To run the various steppers I have a couple of inexpensive stepper motor controllers and I programmed a simple microcontroller to sense the switch and tell the stepper motor controllers when to run.  I also added a simple switch to tell the brain when to stop loading the film and to start capturing images.    After the controller captures 4000 images or about 100′ of film it shuts down.  The whole thing is powered by an ancient recycled computer power supply.

I have some ideas for future additions, but I really don’t know if I will ever get around to it.   How about a puff of air to clear the dust just before capture.  I could enclose the whole thing and make it look professional.   I could enhance the interface to capture an adjustable number of frames.  A newer camera would probably give me more pixels and recover faster when taking a picture.  This could not go too much faster before outrunning the camera.

Here is a quick video so you can see it working.

Posted July 16, 2013 by 16mmadventures in Digitizing

DIY Daylight Developing Tanks   3 comments

When it comes to cheaply using 16mm film I think the two hard parts are developing and telecine.   Hand processing is difficult without a decent daylight  tank.  Here are some of the tanks that I have used in the past and what I currently use.

darktank1I am lucky to have inherited a good bit of old photography stuff.  Both of these tanks were used by my grandfather many years ago.  The square tank is a 4×5 cut film tank that will work for processing super 8 or you can stuff maybe 1/3rd of a roll of 16mm in there, but it won’t turn out very well.


darktank2Once I really started working with 16mm I really needed a bigger tank and I pick up one of these on ebay.  It’s a Jobo 2800 system tank that is made for paper developing.  It worked alright until the top lip on the tank started to deform.  I replace the drum, but I still don’t like how delicate the tank is, so I started to think about making my own.




So I headed off to the lumber yard and started to stalk the plumbing section.   I bought a piece of 6″ pvc pipe and various fittings.



The tank turns out to be light tight and pours just about as fast as the Jobo tank.  The top seemed just a little too complicated.  So I kept going.



This is where I would recommend people start if they want to make an easy and inexpensive tank.  The top is much easier than my previous version and work almost as well.  The only issue I have had is that sometimes an end of the film wants to pour out with the liquids.  A quick inversion while pouring will remedy the situation.   It is made from 1 foot of 6″ pvc with two caps and 4 – 1″ schedule 40 street elbows.  I drilled a single hole in the top cap to fit the outer diameter of the elbow and glued it all together.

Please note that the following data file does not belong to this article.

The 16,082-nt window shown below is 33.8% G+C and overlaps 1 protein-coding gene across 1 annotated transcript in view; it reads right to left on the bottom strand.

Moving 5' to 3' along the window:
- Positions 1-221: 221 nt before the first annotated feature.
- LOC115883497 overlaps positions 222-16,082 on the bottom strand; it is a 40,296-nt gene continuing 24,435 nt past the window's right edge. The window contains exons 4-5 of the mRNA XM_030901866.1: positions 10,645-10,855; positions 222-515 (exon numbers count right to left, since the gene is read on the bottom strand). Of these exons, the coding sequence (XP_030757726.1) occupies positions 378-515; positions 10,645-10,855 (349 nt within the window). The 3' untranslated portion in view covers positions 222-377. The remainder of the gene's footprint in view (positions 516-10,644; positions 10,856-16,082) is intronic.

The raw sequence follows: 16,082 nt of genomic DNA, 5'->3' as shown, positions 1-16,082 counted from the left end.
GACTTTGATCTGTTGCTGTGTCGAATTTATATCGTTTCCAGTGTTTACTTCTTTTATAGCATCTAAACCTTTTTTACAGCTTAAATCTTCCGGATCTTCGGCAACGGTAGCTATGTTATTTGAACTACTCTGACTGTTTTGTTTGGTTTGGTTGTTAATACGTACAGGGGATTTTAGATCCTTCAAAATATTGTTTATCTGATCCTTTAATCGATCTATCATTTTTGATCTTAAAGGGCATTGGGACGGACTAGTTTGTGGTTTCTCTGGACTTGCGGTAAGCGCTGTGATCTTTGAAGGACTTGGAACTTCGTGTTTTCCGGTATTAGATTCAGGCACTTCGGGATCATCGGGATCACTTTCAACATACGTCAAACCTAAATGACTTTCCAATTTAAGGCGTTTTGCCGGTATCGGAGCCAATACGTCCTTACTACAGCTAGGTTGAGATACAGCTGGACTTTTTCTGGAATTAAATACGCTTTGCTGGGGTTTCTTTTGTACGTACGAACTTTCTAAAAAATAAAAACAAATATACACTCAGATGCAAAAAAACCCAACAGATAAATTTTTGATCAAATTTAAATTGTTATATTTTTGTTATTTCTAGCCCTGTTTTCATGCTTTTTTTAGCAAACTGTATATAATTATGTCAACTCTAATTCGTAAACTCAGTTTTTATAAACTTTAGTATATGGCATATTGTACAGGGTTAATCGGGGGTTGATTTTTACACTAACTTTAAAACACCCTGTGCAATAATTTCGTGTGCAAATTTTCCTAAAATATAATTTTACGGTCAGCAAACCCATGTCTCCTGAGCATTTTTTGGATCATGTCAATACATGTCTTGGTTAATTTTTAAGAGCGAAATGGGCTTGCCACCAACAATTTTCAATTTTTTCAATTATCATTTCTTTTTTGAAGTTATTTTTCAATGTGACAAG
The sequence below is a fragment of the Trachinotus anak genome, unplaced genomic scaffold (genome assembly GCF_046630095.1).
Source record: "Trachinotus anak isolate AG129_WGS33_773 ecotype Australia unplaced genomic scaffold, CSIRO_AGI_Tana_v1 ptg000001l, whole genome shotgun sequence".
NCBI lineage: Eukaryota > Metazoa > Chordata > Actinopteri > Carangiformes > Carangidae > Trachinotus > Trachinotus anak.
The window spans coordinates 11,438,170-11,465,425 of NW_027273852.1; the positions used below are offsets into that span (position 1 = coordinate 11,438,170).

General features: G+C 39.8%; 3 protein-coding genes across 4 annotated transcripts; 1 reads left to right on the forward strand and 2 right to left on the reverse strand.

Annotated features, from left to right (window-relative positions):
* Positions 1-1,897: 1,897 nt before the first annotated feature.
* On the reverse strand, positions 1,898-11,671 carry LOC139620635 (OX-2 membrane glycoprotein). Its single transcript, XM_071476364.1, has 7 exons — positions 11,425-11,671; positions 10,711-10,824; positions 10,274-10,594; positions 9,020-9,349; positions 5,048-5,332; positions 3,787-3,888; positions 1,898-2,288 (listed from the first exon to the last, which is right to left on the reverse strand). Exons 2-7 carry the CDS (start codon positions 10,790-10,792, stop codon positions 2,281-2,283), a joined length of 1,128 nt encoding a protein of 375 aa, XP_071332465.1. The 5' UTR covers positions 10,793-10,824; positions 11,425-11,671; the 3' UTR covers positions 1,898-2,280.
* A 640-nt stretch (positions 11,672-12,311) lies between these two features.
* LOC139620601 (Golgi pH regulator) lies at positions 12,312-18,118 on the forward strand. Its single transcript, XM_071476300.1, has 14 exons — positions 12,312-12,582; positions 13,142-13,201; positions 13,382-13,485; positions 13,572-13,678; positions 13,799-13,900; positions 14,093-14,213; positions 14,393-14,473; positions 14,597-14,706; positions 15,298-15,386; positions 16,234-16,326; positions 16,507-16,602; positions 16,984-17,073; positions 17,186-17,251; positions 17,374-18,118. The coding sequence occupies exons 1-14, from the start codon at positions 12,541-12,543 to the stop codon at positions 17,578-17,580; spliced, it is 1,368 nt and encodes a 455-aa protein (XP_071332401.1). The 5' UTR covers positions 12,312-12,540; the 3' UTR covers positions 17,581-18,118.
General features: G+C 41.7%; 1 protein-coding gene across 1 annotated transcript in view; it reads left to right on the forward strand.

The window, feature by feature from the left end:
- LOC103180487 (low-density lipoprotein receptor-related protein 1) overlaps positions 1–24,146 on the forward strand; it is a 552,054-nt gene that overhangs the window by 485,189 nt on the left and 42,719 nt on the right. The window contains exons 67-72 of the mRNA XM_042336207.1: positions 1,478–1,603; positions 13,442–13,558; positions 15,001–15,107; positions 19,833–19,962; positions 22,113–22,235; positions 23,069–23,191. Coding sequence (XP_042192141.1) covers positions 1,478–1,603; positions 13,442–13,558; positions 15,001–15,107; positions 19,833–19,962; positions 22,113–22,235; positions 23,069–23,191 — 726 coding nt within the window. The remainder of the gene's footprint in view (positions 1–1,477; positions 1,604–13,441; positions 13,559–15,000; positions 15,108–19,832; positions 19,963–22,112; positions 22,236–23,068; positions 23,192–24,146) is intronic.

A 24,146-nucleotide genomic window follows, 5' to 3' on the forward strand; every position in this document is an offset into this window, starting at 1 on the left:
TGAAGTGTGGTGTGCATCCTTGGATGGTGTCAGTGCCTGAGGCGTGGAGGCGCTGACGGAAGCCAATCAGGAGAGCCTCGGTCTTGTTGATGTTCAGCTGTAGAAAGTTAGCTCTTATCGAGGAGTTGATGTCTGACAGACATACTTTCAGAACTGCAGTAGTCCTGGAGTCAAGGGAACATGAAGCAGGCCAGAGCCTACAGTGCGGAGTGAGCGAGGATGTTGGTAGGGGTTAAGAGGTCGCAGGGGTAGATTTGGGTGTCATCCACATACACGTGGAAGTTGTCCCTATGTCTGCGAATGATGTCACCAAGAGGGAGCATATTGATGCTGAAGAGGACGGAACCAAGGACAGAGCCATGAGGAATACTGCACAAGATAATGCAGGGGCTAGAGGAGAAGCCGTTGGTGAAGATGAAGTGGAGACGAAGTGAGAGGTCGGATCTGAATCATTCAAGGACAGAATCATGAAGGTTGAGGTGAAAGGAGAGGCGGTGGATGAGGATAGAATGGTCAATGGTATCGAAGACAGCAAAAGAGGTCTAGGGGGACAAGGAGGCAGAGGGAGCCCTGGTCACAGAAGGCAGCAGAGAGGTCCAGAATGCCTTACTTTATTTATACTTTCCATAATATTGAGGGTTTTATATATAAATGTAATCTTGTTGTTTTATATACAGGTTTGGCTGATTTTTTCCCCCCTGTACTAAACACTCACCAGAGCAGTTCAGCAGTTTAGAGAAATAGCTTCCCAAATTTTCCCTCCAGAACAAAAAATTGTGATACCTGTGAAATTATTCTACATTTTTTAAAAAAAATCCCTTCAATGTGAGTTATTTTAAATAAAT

The 6″pvc tank body does need to be sanded down a bit so the lid does not stick on too tight.  Also you might noticed that I didn’t bother to paint the body, I found the plastic thick enough to block light (ymmv).   The 6″ pipe sections are about 10″ to a 12″ long making the tank just the right size for a 100′ roll of film with a little wiggle room.  I have used the tanks many times and they have proven quite easy to use, cheap and durable.


Others Expirementing   Leave a comment

Recently Jason in South Wales was asking for advice about developing KODAK WL Surveillance Film 2210.

Here is what he has tried:

I have made a few tests with Ilfosol3 I have attached a small screen shot of a scan. I loaded 6ft into a small spiral inversion tank, 2.5ml of Ilfosol3 and 160mm of water, 20 degrees, pre soak around 2minutes, 6mins developing, fix 5 minutes or so, wash 30 mins. but the problem was that only 1ft out of the 6ft developed the rest of the negative was very faint and couldn’t be scanned.

jase-16mm example1Well, it looks like he is off to a good start at least with the one foot that came out.   I am guessing the stuff that came out too faint was just not fully submerged in developer.   I am waiting to hear how it turns out.

Posted July 14, 2013 by 16mmadventures in Film, Film Test, Processing

How to Hand Develop 7243/7244 16mm Movie Film   9 comments

What you will need:

  • Exposed Film
  • Dark room
  • Sink
  • Pitchers for Chemicals
  • Dark tank
  • Drying area
  • Timer
  • Chemicals

What type of film this will work with:

  • Color Intermediate film like 7243 and 7244    —  If you are interested in buying some of this film you can find it on my ebay page.